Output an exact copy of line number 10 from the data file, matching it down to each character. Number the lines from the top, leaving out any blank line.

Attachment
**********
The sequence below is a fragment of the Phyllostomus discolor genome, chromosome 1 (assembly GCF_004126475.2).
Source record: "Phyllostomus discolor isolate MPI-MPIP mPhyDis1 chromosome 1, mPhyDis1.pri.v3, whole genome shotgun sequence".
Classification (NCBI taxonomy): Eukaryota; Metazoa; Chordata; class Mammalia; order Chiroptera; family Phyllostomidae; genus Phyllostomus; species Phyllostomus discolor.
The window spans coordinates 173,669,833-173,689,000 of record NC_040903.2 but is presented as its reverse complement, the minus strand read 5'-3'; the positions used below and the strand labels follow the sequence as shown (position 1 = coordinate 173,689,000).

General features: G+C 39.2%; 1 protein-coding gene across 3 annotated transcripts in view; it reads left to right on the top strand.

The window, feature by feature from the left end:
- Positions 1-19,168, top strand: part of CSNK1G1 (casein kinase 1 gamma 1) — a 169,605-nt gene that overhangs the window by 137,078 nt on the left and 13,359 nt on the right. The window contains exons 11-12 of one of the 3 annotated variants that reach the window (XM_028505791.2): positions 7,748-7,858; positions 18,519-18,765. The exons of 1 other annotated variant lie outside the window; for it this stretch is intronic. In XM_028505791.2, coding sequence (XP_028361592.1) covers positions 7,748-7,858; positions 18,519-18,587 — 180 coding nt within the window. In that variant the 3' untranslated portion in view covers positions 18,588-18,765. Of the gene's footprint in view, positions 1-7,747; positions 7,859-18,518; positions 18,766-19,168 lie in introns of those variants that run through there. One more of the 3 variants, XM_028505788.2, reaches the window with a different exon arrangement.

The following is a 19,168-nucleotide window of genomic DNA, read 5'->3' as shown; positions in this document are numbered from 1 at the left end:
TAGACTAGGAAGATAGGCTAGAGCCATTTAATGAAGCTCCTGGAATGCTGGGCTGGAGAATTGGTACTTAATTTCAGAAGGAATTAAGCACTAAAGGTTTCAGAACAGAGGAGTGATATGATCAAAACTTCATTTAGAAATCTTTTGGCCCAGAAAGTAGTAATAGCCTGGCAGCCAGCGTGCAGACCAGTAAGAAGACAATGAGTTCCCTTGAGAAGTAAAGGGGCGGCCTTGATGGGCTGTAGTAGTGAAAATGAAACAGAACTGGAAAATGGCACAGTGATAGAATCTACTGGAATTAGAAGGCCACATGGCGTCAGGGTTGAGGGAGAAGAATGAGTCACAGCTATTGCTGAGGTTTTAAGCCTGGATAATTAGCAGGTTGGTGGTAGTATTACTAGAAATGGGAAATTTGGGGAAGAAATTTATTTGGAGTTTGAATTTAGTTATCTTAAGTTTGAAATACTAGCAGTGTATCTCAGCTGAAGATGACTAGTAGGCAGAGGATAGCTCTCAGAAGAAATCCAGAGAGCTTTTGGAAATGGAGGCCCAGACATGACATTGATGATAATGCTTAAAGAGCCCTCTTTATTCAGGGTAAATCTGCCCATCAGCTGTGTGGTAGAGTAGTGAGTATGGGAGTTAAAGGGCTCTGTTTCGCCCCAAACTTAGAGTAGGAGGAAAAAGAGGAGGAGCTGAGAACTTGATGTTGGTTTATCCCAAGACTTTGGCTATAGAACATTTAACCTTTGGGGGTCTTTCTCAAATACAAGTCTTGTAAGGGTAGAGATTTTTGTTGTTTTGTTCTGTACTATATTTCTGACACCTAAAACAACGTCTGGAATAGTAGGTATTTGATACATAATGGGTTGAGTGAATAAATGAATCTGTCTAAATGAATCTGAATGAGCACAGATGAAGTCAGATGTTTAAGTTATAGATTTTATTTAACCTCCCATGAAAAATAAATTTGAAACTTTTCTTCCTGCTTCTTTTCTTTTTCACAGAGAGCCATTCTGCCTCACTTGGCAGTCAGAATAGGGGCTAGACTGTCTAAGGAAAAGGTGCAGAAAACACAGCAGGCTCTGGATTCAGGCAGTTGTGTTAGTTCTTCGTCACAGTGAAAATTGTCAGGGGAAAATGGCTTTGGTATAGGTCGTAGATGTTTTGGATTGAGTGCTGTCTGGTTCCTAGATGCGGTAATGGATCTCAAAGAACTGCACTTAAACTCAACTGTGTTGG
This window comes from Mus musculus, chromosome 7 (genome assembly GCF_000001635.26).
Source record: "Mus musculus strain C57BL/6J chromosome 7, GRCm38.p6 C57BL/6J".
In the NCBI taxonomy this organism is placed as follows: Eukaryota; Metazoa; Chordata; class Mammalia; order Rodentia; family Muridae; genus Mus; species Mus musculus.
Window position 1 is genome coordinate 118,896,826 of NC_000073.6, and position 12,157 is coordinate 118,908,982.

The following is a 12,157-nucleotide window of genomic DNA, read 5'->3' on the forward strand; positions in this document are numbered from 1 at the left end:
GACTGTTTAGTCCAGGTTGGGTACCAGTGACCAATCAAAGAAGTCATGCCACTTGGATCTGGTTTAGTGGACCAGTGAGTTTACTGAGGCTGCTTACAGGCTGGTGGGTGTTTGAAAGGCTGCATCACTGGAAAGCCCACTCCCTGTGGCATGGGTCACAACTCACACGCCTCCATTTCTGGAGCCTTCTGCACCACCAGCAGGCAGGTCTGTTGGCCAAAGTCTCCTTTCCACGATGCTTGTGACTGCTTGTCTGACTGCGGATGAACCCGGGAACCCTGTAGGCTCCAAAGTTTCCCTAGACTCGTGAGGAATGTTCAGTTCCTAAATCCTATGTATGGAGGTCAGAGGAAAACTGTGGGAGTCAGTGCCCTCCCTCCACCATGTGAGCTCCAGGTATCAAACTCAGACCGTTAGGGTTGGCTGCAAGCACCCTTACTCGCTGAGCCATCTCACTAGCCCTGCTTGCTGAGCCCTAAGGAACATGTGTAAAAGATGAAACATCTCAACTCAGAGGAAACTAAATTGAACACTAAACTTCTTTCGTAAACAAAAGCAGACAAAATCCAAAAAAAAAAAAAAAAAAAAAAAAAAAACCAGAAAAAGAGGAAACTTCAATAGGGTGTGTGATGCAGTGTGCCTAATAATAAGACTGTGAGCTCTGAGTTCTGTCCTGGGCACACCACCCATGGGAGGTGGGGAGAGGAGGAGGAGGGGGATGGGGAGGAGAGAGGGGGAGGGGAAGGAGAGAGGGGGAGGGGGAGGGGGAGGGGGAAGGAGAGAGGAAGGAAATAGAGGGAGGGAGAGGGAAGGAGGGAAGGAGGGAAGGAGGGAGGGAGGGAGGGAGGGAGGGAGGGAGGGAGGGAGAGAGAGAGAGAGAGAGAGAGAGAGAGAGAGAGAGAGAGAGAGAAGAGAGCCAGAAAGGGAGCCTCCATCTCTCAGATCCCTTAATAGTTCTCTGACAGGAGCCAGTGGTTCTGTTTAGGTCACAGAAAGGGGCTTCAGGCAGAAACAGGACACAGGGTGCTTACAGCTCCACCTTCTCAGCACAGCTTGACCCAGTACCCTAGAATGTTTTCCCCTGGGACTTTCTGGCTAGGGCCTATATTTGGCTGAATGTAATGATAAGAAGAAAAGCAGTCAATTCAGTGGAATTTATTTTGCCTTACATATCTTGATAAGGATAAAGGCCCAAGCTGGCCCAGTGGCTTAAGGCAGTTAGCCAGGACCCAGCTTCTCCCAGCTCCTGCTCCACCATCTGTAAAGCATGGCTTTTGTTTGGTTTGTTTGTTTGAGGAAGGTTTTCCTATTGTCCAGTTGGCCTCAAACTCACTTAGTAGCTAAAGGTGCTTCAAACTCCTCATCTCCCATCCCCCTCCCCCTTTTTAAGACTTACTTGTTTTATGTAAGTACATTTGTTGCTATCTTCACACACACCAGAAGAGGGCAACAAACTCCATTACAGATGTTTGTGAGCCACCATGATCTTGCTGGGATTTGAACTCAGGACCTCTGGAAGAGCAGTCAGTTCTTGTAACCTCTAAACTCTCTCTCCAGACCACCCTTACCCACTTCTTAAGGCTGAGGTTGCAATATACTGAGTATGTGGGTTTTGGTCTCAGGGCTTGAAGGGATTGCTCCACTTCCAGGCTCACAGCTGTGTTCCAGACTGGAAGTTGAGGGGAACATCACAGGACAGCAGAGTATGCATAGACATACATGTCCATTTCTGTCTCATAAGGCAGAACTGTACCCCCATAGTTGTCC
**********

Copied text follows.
This window comes from Mus musculus, chromosome 7 (genome assembly GCF_000001635.26).